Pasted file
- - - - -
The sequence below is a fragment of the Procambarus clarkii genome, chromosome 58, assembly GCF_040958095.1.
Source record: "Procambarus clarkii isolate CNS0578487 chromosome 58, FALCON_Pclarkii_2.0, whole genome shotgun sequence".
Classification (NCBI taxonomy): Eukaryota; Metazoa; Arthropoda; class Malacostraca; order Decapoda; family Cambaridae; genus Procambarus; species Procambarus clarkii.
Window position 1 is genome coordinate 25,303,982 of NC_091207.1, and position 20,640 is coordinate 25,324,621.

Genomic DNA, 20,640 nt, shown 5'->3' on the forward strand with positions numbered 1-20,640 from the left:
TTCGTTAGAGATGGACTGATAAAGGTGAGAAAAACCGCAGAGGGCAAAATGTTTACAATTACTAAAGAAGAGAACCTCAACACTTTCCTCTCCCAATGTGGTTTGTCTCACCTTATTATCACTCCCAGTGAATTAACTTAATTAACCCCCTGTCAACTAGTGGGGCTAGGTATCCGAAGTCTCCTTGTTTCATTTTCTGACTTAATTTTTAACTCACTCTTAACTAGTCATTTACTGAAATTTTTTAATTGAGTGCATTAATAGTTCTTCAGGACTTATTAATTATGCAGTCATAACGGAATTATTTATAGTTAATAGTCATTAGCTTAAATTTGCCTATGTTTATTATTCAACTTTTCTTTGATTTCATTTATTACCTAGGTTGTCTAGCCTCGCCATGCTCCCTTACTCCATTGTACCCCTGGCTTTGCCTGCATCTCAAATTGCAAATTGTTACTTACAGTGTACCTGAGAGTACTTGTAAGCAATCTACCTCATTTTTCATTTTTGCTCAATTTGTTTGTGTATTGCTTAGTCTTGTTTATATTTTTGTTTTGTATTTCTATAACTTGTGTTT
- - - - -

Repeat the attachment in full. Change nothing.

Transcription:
The sequence below is a fragment of the Procambarus clarkii genome, chromosome 58, assembly GCF_040958095.1.
Source record: "Procambarus clarkii isolate CNS0578487 chromosome 58, FALCON_Pclarkii_2.0, whole genome shotgun sequence".
Classification (NCBI taxonomy): Eukaryota; Metazoa; Arthropoda; class Malacostraca; order Decapoda; family Cambaridae; genus Procambarus; species Procambarus clarkii.
Window position 1 is genome coordinate 25,303,982 of NC_091207.1, and position 20,640 is coordinate 25,324,621.

Genomic DNA, 20,640 nt, shown 5'->3' on the forward strand with positions numbered 1-20,640 from the left:
TTCGTTAGAGATGGACTGATAAAGGTGAGAAAAACCGCAGAGGGCAAAATGTTTACAATTACTAAAGAAGAGAACCTCAACACTTTCCTCTCCCAATGTGGTTTGTCTCACCTTATTATCACTCCCAGTGAATTAACTTAATTAACCCCCTGTCAACTAGTGGGGCTAGGTATCCGAAGTCTCCTTGTTTCATTTTCTGACTTAATTTTTAACTCACTCTTAACTAGTCATTTACTGAAATTTTTTAATTGAGTGCATTAATAGTTCTTCAGGACTTATTAATTATGCAGTCATAACGGAATTATTTATAGTTAATAGTCATTAGCTTAAATTTGCCTATGTTTATTATTCAACTTTTCTTTGATTTCATTTATTACCTAGGTTGTCTAGCCTCGCCATGCTCCCTTACTCCATTGTACCCCTGGCTTTGCCTGCATCTCAAATTGCAAATTGTTACTTACAGTGTACCTGAGAGTACTTGTAAGCAATCTACCTCATTTTTCATTTTTGCTCAATTTGTTTGTGTATTGCTTAGTCTTGTTTATATTTTTGTTTTGTATTTCTATAACTTGTGTTT